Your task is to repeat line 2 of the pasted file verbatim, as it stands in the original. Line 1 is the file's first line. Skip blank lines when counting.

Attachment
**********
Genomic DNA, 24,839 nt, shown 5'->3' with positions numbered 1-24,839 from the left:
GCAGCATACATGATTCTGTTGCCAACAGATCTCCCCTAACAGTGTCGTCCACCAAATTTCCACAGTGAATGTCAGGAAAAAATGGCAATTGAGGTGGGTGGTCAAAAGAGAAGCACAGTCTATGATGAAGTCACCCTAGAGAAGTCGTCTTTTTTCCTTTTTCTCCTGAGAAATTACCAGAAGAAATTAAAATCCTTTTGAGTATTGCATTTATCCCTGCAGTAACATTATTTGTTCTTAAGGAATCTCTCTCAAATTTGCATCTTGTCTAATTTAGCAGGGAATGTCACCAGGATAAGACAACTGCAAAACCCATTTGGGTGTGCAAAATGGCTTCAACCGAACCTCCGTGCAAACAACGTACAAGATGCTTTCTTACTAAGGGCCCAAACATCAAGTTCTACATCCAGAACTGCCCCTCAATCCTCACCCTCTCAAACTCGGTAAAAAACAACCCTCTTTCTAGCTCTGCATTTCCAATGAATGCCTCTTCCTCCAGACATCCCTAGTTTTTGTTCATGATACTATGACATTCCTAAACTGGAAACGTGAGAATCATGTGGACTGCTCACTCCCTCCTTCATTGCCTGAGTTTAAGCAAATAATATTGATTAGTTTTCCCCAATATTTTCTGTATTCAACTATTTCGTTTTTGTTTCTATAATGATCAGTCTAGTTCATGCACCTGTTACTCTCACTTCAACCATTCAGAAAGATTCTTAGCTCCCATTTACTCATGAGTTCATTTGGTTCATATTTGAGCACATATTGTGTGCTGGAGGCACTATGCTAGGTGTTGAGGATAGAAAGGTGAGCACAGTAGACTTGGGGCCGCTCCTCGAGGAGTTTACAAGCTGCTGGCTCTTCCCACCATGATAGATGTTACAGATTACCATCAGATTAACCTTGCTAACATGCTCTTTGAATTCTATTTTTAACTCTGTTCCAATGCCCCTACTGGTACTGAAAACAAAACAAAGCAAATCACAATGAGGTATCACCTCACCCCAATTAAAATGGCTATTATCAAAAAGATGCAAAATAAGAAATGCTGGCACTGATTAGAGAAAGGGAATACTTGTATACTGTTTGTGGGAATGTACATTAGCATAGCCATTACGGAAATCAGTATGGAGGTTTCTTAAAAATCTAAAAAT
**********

GCAGCATACATGATTCTGTTGCCAACAGATCTCCCCTAACAGTGTCGTCCACCAAATTTCCACAGTGAATGTCAGGAAAAAATGGCAATTGAGGTGGGTGGTCAAAAGAGAAGCACAGTCTATGATGAAGTCACCCTAGAGAAGTCGTCTTTTTTCCTTTTTCTCCTGAGAAATTACCAGAAGAAATTAAAATCCTTTTGAGTATTGCATTTATCCCTGCAGTAACATTATTTGTTCTTAAGGAATCTCTCTCAAATTTGCATCTTGTCTAATTTAGCAGGGAATGTCACCAGGATAAGACAACTGCAAAACCCATTTGGGTGTGCAAAATGGCTTCAACCGAACCTCCGTGCAAACAACGTACAAGATGCTTTCTTACTAAGGGCCCAAACATCAAGTTCTACATCCAGAACTGCCCCTCAATCCTCACCCTCTCAAACTCGGTAAAAAACAACCCTCTTTCTAGCTCTGCATTTCCAATGAATGCCTCTTCCTCCAGACATCCCTAGTTTTTGTTCATGATACTATGACATTCCTAAACTGGAAACGTGAGAATCATGTGGACTGCTCACTCCCTCCTTCATTGCCTGAGTTTAAGCAAATAATATTGATTAGTTTTCCCCAATATTTTCTGTATTCAACTATTTCGTTTTTGTTTCTATAATGATCAGTCTAGTTCATGCACCTGTTACTCTCACTTCAACCATTCAGAAAGATTCTTAGCTCCCATTTACTCATGAGTTCATTTGGTTCATATTTGAGCACATATTGTGTGCTGGAGGCACTATGCTAGGTGTTGAGGATAGAAAGGTGAGCACAGTAGACTTGGGGCCGCTCCTCGAGGAGTTTACAAGCTGCTGGCTCTTCCCACCATGATAGATGTTACAGATTACCATCAGATTAACCTTGCTAACATGCTCTTTGAATTCTATTTTTAACTCTGTTCCAATGCCCCTACTGGTACTGAAAACAAAACAAAGCAAATCACAATGAGGTATCACCTCACCCCAATTAAAATGGCTATTATCAAAAAGATGCAAAATAAGAAATGCTGGCACTGATTAGAGAAAGGGAATACTTGTATACTGTTTGTGGGAATGTACATTAGCATAGCCATTACGGAAATCAGTATGGAGGTTTCTTAAAAATCTAAAAAT